China to let big tech firms jump IPO queue

The mascot of Ant Financial, one of the firms said to be considered for the IPO shortcut.
The mascot of Ant Financial, one of the firms said to be considered for the IPO shortcut.PHOTO: REUTERS

HONG KONG • China's securities regulator is considering offering a shortcut for some of the country's largest technology companies to list their shares, allowing them to jump a long queue of applicants and boost domestic bourses, according to six people with knowledge of the proposals.

The sources said companies being considered for the shortcut could include Alibaba Group's Ant Financial affiliate, the world's most valuable financial technology company; Zhong An Online Property and Casualty Insurance, and security software maker Qihoo 360 Technology.

Ant Financial, valued at US$60 billion (S$84.3 billion) at its most recent funding round last year, is expected to be one of this year's largest initial public offerings (IPOs). While Ant Financial has not specified a preferred listing venue, analysts and bankers have said the deal will likely take place in Hong Kong, given the queue in China.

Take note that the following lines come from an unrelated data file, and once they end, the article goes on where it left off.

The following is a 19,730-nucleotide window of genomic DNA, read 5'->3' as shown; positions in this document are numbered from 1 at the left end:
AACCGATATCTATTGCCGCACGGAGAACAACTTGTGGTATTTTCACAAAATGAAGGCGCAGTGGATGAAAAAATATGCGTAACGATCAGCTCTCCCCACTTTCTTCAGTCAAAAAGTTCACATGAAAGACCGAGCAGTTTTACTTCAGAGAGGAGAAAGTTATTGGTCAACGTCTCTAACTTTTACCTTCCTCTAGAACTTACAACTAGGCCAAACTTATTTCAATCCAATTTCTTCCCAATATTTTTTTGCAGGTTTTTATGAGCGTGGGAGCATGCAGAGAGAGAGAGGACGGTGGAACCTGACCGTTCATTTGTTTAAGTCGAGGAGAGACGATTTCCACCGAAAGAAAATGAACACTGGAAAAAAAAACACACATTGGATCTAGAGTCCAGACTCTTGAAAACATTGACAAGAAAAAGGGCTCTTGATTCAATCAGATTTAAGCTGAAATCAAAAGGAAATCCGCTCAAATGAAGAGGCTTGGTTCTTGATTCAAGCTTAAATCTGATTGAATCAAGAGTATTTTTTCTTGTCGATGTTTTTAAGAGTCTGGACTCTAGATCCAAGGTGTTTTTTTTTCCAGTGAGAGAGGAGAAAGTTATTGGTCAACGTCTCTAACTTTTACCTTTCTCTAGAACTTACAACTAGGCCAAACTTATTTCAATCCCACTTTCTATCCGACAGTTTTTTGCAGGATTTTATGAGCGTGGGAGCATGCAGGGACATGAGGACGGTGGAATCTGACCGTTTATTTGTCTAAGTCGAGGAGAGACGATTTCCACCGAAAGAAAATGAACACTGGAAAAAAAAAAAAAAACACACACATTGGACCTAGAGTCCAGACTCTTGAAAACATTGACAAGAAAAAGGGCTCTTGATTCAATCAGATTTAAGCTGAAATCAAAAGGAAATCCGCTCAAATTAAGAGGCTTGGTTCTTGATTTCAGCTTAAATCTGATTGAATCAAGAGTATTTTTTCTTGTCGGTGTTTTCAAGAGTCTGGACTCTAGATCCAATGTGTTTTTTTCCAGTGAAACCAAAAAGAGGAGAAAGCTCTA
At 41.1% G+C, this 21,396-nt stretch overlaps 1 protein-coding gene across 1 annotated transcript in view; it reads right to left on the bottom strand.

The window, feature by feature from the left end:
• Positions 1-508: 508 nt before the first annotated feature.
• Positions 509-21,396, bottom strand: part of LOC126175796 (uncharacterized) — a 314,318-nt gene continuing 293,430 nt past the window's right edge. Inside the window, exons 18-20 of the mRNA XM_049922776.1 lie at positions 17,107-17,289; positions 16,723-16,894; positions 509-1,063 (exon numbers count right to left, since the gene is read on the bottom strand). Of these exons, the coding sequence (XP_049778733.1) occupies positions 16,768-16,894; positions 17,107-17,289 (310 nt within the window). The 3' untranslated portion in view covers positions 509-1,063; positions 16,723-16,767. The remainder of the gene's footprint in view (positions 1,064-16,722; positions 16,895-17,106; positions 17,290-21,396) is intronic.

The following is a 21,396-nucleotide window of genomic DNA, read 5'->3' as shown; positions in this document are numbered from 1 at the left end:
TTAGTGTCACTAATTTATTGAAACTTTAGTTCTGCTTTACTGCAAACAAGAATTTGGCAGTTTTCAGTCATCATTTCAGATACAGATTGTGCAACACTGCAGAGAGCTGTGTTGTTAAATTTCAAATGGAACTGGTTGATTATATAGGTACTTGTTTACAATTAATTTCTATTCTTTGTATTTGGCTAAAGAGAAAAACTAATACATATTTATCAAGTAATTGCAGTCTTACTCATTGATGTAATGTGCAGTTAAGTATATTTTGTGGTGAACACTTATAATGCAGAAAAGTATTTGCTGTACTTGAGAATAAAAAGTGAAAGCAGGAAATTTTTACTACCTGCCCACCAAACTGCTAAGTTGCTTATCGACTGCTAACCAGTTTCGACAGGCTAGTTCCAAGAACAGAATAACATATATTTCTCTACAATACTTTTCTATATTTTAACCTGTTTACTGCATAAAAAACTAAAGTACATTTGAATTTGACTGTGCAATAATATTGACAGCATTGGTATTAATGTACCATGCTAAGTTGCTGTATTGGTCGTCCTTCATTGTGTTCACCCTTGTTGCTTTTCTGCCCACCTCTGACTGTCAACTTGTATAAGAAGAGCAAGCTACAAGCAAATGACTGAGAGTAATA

China has been losing out to the New York Stock Exchange and Nasdaq on key technology listings, so more IPOs at home could mean millions of yuan in revenue for Chinese investment banks, which dominate domestic stock issuance.

There are about 700 companies waiting for the green light from the China Securities Regulatory Commission (CSRC) to go public in Shanghai or Shenzhen.

Though the regulator has increased the pace of approvals in recent months, that still leaves a typical 18-month wait or longer before companies are able to raise funds, making the domestic market unattractive to fast-growing technology companies in need of funds to fuel their expansion.

Last September, the CSRC tweaked the rules to let companies in some impoverished Chinese regions skip the queue. In January, companies in the Xinjiang Uyghur Autonomous Region were among the beneficiaries.

Over recent years, the United States has been a popular destination for listings by Chinese Internet start-ups and software makers.More recently, some Chinese companies have opted to relist back home, where valuations are several times higher than in international markets.


A version of this article appeared in the print edition of The Straits Times on February 25, 2017, with the headline 'China to let big tech firms jump IPO queue'. Print Edition | Subscribe